The Shop hires several helpers, a man named Harvey and a young fellow named Leo Giannetti who both join the union and are qualified to work. They also hire another coppersmith from Local # 80, Tony Bagaur who Eddie knows personally. The company has begun receiving several orders from breweries and distilleries to do some maintenance. It isn’t much to start but it is work. In addition, some jacket kettle cookers have been ordered. The Shop works its first full week in two years, and combined with Eddie’s whiskey runs it makes for a busy week. They decide to bring Funke in on the bootlegging on Lakewood Avenue now that they have work in the Shop. He is someone they trust and he will assist Eddie in handling the uptick in demand for illegal booze. Leo, Stromm and Bagaur will do the coppersmith work at the Shop assisted by Harvey and Leo Giannetti. Eddie and Funke spend an hour or so each morning at the Shop but the bulk of their day is spent making and delivering whiskey and gin. They use the Shop’s truck and are able to group many deliveries into one trip through town. Eddie works many hours, some legitimate but most spent on alcohol production and sales. Joe is pleased but anxious and his brother is in a sullen mood. James is still against hiring new men and still upset he is not getting paid. The pay part is entirely Joe’s call as he is the one who’s been putting up the cash for the last several years. For now, Joe and his brother must wait to get paid. James accepts Joe’s decision but is not happy about it. As he did when they were open in the past, James reviews some of Leo’s drawings but these days it is almost unnecessary. Leo is an experienced and talented draftsman so James’ days are mostly full of waiting, reading the paper and counting the hours. Joe notices it and encourages his brother to speak to customers if they call but James has no interest in that. He remains quiet and detached and Joe assumes it will be so until some money comes his way.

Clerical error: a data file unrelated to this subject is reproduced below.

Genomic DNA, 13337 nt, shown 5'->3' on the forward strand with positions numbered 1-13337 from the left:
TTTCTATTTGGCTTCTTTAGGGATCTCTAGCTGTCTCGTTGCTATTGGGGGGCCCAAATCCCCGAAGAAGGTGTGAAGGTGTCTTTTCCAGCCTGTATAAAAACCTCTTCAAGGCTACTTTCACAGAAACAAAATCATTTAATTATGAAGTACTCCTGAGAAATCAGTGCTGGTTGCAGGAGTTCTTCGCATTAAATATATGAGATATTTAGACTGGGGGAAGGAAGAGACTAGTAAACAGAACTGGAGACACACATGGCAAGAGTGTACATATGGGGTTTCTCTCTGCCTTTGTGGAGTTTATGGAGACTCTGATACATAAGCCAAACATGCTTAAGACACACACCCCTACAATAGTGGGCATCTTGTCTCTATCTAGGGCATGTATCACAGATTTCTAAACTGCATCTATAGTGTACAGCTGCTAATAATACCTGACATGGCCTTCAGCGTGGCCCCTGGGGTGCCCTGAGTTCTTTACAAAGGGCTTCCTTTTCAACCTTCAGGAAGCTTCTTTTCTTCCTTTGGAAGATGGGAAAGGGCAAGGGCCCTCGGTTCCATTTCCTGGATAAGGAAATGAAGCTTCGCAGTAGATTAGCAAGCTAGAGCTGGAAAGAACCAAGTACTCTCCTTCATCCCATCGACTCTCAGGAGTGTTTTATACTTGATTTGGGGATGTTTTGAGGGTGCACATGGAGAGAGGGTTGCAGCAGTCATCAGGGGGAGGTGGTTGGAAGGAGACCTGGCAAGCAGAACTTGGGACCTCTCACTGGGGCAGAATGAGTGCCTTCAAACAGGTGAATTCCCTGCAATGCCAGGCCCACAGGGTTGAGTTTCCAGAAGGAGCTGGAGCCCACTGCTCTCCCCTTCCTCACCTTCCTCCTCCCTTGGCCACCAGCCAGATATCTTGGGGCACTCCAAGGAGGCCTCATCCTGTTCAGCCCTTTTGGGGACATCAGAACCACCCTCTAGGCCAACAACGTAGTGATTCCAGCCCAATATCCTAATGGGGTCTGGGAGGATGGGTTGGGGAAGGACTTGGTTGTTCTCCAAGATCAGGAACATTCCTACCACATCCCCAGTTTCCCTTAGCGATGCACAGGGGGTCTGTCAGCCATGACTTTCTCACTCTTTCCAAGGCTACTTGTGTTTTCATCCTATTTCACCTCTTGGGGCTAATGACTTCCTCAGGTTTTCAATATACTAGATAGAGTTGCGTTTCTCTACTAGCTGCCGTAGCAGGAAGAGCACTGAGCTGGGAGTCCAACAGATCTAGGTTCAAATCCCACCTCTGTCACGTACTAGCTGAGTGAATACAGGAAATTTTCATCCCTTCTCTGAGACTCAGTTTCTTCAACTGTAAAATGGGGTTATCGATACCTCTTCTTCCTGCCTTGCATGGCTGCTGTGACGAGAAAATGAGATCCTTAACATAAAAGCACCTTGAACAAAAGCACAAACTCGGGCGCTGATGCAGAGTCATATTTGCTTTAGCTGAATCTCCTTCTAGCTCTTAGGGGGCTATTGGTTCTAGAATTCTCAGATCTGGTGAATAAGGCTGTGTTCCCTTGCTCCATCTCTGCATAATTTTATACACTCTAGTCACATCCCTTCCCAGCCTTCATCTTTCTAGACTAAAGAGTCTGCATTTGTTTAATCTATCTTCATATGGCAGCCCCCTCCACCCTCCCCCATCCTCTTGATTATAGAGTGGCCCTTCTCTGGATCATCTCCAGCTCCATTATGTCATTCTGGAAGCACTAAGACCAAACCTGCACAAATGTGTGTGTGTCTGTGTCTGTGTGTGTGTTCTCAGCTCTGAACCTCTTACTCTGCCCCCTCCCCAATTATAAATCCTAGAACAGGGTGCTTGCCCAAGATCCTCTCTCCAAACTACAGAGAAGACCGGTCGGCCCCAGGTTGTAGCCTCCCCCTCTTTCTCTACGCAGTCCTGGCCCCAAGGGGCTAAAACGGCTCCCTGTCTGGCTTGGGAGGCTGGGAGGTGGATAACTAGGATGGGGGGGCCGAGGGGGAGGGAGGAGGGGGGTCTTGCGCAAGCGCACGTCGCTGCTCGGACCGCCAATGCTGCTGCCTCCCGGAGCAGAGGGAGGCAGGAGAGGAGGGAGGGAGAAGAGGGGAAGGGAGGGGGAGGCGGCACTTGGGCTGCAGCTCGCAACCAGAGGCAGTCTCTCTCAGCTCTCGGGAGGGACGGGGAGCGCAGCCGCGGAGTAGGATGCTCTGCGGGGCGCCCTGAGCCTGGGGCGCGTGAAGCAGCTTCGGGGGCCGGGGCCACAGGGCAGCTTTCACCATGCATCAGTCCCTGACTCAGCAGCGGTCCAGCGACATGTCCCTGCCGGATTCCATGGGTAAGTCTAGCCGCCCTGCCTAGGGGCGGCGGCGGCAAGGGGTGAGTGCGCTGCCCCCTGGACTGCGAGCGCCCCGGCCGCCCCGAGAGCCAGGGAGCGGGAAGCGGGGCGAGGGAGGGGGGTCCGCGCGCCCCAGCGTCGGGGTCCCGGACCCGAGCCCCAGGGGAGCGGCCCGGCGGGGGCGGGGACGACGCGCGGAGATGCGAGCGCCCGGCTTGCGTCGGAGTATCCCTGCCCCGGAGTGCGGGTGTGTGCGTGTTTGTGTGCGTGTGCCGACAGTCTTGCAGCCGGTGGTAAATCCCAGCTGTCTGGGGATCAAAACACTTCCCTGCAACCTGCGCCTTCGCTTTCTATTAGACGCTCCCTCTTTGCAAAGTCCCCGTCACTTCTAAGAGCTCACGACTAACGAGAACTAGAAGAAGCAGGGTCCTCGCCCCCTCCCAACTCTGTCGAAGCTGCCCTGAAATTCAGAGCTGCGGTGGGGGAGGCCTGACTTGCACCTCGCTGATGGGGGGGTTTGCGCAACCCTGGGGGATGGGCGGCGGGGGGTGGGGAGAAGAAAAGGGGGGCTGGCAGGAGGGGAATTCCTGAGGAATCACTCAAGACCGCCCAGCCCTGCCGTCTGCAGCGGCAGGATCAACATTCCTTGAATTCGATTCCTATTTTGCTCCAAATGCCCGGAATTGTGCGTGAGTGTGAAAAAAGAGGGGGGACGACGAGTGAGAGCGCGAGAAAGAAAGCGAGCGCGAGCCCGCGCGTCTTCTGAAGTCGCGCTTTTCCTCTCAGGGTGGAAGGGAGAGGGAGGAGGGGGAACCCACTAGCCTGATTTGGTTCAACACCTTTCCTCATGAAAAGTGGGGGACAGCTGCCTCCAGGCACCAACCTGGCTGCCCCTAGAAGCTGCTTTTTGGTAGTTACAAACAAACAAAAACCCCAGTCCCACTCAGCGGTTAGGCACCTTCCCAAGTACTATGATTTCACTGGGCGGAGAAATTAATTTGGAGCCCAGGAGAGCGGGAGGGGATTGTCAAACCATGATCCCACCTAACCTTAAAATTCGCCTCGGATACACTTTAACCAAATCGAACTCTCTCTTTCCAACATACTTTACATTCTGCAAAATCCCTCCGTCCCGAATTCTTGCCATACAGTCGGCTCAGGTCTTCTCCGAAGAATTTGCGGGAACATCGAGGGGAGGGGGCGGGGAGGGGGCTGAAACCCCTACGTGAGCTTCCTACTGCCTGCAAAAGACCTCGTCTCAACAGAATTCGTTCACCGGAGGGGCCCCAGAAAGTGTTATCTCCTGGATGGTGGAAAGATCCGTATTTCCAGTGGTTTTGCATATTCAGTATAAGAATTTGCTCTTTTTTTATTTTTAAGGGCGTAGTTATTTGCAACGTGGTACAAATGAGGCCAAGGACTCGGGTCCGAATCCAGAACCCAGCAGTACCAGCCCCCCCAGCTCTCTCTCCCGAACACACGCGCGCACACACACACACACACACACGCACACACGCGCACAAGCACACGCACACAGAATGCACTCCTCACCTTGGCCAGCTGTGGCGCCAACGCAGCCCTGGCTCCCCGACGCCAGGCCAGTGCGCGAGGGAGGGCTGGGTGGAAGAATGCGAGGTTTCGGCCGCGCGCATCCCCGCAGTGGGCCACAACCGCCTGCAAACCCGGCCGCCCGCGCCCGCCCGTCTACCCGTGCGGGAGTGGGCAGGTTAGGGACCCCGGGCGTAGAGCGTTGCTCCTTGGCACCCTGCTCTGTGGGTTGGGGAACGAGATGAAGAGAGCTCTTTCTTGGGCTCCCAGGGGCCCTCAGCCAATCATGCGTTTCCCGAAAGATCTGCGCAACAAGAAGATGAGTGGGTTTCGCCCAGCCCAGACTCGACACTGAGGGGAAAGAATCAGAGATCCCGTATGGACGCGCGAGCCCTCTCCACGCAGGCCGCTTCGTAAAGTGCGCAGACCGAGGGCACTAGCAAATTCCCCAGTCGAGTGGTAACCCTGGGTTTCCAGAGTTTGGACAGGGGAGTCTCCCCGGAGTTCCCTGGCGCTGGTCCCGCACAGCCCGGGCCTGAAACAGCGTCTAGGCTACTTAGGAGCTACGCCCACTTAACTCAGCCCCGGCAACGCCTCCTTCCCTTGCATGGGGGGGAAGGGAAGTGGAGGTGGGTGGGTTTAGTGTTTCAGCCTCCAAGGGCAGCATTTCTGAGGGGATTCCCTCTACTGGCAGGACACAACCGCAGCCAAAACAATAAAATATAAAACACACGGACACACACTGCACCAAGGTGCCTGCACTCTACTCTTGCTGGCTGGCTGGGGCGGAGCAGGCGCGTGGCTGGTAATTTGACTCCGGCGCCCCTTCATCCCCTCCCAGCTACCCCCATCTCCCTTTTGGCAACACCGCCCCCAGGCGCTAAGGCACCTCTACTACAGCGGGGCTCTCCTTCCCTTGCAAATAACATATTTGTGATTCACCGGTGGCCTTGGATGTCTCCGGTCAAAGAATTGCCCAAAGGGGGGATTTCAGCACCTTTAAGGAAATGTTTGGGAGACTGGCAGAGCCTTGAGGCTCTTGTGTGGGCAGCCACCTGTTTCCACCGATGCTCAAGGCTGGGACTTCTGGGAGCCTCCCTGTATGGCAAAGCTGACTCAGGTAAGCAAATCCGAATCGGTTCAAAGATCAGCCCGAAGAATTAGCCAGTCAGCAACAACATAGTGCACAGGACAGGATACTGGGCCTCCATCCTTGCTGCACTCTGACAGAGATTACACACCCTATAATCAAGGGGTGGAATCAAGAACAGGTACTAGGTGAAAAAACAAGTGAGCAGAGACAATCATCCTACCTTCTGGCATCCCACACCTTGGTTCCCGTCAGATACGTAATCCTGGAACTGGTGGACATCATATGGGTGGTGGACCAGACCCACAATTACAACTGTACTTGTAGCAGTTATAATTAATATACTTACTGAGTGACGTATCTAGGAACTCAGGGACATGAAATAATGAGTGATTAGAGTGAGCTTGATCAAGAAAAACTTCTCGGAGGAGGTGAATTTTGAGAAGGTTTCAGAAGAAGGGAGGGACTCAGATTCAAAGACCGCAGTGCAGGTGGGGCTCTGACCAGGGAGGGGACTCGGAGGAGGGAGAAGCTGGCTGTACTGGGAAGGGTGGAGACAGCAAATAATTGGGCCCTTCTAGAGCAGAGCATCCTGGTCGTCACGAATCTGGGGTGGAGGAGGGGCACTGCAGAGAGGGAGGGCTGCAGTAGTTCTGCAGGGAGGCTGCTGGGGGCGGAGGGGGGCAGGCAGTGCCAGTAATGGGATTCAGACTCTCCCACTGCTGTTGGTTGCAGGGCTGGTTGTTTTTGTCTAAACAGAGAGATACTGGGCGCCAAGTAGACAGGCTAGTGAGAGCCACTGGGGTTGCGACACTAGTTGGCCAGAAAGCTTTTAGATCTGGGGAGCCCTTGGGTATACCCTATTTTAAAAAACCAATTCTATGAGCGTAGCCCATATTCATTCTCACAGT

On a Thursday afternoon, the first Major League Baseball All Star Game is played at Chicago’s Comiskey Park. The best players from each league will square off for an exhibition ballgame. Eddie, taking a break from his whiskey rounds, and sons Ed Jr. and Jack listen on the radio as the American League wins 5-3. Babe Ruth does not disappoint, hitting the first home run in All-Star history. Frankie Frisch, “The Fordham Flash” homers for the National League in a losing cause. The game draws an impressive 49,000 fans to Comiskey Park. Baseball’s owners take note of this and the game becomes an annual event. The Kavanagh’s listen to their first radio baseball game and they enjoy every moment. Father and sons quickly discuss the game between innings and hang on every pitch.
James does not come to the Shop at all this week. Joe doesn’t call him nor does he hear from him all week. Joe is not happy and doesn’t know what to do. He will call next week if James does not show up. It’s not the first time James has taken some time off but at this point, Joe wants everyone on hand. Even though it seems like there is little for James to do, Joe feels they need him. He’s 56 but still could do some work in a pinch. He notes James’ absence in the payroll ledger by scribbling “not at Shop” next to his initials in the payroll ledger as he closes the Shop for the day.